RIs have been identified by UNESCO as being important enablers of Open Science. European RIs on the ESFRI roadmap provide important virtual and physical support services to research communities, such as research vessels, collections, biobanks, platforms, data repositories and data analyses, both in Europe and beyond. ESFRI RIs (4) adhere to the EU open access policy, ensuring that anyone can access and use their facilities.
Built by and for research communities, which is crucial for their long-term sustainability, they develop protocols and scientific practices and aid them in becoming global standards in their field of research, thus ensuring reproducibility and quality. The FAIR (5) principles which have emerged from the data community is now embedded in RIs, safeguarding the traceability of material and data between them and contributing to building the European Open Science Cloud (EOSC), a shared environment for storing research digital objects (publications, data, software).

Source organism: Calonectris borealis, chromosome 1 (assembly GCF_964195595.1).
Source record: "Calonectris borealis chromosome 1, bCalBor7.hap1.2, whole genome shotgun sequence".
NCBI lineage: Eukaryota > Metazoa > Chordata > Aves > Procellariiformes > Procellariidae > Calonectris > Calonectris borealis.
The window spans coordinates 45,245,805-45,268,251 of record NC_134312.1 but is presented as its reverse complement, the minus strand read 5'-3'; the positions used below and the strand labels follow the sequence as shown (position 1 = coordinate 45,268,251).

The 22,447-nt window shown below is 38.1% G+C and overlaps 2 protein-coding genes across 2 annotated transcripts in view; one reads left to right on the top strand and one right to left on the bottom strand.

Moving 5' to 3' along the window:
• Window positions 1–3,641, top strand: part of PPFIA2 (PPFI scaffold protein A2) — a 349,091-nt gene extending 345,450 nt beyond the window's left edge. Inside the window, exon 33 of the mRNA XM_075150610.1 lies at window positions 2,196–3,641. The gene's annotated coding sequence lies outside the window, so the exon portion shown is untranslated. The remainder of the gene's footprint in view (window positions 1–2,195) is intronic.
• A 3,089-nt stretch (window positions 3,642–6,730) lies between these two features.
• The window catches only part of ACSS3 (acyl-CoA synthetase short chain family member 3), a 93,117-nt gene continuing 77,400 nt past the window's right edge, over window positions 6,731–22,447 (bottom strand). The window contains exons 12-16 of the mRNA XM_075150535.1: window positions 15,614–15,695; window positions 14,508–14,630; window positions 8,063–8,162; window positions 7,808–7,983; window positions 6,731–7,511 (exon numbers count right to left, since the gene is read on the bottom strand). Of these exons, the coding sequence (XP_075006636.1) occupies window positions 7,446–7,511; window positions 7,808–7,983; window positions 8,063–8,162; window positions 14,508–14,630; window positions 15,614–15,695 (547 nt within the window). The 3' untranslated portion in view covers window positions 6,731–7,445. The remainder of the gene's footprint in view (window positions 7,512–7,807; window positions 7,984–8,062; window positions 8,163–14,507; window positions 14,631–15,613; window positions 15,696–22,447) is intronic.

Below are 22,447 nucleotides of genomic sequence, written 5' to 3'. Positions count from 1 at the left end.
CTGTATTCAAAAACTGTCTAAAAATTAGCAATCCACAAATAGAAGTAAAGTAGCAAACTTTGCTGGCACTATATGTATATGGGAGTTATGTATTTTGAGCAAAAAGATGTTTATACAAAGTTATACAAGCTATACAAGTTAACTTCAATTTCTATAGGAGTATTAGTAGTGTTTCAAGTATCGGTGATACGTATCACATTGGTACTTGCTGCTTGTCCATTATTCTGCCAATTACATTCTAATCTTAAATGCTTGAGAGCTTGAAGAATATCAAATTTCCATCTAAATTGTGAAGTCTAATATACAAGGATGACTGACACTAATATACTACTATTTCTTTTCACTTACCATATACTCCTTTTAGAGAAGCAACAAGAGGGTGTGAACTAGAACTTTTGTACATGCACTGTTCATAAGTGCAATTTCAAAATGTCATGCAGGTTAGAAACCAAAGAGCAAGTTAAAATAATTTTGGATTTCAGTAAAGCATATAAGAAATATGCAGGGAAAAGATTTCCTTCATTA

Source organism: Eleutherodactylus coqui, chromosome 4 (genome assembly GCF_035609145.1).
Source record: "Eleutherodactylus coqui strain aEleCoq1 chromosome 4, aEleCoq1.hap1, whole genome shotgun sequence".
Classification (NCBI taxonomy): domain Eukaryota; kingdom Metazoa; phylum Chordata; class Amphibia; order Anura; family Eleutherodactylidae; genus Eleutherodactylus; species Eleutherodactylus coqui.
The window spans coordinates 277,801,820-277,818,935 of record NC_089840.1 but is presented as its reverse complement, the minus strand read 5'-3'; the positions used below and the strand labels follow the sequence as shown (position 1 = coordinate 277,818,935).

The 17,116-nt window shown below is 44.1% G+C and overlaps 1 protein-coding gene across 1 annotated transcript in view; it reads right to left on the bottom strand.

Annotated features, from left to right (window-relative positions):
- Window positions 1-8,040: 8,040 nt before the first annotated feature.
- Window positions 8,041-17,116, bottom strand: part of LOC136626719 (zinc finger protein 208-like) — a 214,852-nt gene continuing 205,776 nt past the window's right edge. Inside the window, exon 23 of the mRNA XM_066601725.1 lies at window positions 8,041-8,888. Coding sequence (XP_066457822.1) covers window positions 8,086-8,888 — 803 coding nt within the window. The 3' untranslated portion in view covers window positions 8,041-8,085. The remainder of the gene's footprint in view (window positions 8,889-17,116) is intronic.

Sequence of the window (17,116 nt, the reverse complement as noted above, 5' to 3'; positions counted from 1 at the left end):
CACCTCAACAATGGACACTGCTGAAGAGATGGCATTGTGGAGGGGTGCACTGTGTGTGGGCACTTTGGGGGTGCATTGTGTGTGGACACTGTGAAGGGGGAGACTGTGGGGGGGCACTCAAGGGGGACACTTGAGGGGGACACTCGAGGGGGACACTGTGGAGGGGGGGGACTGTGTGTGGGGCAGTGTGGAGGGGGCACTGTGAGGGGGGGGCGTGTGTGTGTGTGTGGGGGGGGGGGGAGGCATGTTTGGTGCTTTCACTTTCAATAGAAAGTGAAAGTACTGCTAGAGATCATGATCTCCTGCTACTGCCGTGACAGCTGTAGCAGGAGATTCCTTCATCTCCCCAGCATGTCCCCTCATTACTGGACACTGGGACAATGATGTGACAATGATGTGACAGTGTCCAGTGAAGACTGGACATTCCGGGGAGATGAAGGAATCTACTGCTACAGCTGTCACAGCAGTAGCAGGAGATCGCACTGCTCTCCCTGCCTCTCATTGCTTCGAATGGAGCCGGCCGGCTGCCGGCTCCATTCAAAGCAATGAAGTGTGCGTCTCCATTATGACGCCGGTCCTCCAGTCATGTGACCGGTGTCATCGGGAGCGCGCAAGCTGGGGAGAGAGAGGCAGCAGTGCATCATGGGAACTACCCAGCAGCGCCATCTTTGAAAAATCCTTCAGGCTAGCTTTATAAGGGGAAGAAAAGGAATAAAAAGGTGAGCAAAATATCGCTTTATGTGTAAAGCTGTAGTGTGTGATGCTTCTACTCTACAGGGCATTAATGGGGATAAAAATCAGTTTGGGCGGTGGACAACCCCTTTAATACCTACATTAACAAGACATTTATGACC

Improving scientific quality
OS is also important in raising the bar on scientific quality. It drives better and more reliable science for scientists, for peers, but also for policy and the public due to its openness and transparency. RIs that embrace this open approach are the cornerstone of this scientific revolution by providing sustainable, interoperable, coordinated, and standardised services to researchers supported by EU member states and national operators.